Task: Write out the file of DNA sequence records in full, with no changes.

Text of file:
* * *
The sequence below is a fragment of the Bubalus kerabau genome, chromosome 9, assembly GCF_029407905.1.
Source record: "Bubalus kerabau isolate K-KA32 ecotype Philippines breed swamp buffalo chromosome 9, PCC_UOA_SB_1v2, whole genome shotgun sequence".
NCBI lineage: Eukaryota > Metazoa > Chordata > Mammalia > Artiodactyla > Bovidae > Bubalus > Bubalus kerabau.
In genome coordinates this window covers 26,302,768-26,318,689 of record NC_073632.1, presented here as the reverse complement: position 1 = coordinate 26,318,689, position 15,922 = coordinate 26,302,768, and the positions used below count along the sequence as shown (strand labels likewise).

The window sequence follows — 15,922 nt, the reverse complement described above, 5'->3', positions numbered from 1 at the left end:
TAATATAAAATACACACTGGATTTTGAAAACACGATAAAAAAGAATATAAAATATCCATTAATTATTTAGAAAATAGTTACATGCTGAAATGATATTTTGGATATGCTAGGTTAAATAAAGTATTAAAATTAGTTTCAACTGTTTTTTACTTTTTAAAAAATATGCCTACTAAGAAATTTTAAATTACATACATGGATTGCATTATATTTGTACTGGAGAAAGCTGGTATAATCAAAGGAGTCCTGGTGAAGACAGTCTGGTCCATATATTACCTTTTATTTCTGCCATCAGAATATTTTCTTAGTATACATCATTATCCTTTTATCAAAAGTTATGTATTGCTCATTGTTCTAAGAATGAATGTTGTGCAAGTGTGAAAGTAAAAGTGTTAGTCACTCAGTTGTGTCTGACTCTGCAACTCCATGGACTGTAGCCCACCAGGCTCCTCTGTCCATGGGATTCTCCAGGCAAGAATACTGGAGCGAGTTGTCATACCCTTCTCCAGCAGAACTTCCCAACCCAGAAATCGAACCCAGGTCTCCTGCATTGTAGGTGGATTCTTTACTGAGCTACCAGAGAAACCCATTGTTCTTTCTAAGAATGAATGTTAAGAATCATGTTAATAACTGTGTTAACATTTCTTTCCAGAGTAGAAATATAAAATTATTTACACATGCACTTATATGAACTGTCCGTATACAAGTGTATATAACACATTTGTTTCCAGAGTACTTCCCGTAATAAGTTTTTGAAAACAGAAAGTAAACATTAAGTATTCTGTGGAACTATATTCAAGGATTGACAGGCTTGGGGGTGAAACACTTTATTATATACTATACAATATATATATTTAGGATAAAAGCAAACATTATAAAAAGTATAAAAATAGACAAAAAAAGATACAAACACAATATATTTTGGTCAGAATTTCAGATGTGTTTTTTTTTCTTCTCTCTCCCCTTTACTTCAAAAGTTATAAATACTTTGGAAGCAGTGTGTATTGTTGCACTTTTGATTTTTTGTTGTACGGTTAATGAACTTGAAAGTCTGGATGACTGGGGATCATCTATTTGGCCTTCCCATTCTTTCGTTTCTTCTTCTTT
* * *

The sequence below is a fragment of the Bubalus kerabau genome, chromosome 9, assembly GCF_029407905.1.
Source record: "Bubalus kerabau isolate K-KA32 ecotype Philippines breed swamp buffalo chromosome 9, PCC_UOA_SB_1v2, whole genome shotgun sequence".
NCBI lineage: Eukaryota > Metazoa > Chordata > Mammalia > Artiodactyla > Bovidae > Bubalus > Bubalus kerabau.
In genome coordinates this window covers 26,302,768-26,318,689 of record NC_073632.1, presented here as the reverse complement: position 1 = coordinate 26,318,689, position 15,922 = coordinate 26,302,768, and the positions used below count along the sequence as shown (strand labels likewise).

The window sequence follows — 15,922 nt, the reverse complement described above, 5'->3', positions numbered from 1 at the left end:
TAATATAAAATACACACTGGATTTTGAAAACACGATAAAAAAGAATATAAAATATCCATTAATTATTTAGAAAATAGTTACATGCTGAAATGATATTTTGGATATGCTAGGTTAAATAAAGTATTAAAATTAGTTTCAACTGTTTTTTACTTTTTAAAAAATATGCCTACTAAGAAATTTTAAATTACATACATGGATTGCATTATATTTGTACTGGAGAAAGCTGGTATAATCAAAGGAGTCCTGGTGAAGACAGTCTGGTCCATATATTACCTTTTATTTCTGCCATCAGAATATTTTCTTAGTATACATCATTATCCTTTTATCAAAAGTTATGTATTGCTCATTGTTCTAAGAATGAATGTTGTGCAAGTGTGAAAGTAAAAGTGTTAGTCACTCAGTTGTGTCTGACTCTGCAACTCCATGGACTGTAGCCCACCAGGCTCCTCTGTCCATGGGATTCTCCAGGCAAGAATACTGGAGCGAGTTGTCATACCCTTCTCCAGCAGAACTTCCCAACCCAGAAATCGAACCCAGGTCTCCTGCATTGTAGGTGGATTCTTTACTGAGCTACCAGAGAAACCCATTGTTCTTTCTAAGAATGAATGTTAAGAATCATGTTAATAACTGTGTTAACATTTCTTTCCAGAGTAGAAATATAAAATTATTTACACATGCACTTATATGAACTGTCCGTATACAAGTGTATATAACACATTTGTTTCCAGAGTACTTCCCGTAATAAGTTTTTGAAAACAGAAAGTAAACATTAAGTATTCTGTGGAACTATATTCAAGGATTGACAGGCTTGGGGGTGAAACACTTTATTATATACTATACAATATATATATTTAGGATAAAAGCAAACATTATAAAAAGTATAAAAATAGACAAAAAAAGATACAAACACAATATATTTTGGTCAGAATTTCAGATGTGTTTTTTTTTCTTCTCTCTCCCCTTTACTTCAAAAGTTATAAATACTTTGGAAGCAGTGTGTATTGTTGCACTTTTGATTTTTTGTTGTACGGTTAATGAACTTGAAAGTCTGGATGACTGGGGATCATCTATTTGGCCTTCCCATTCTTTCGTTTCTTCTTCTTT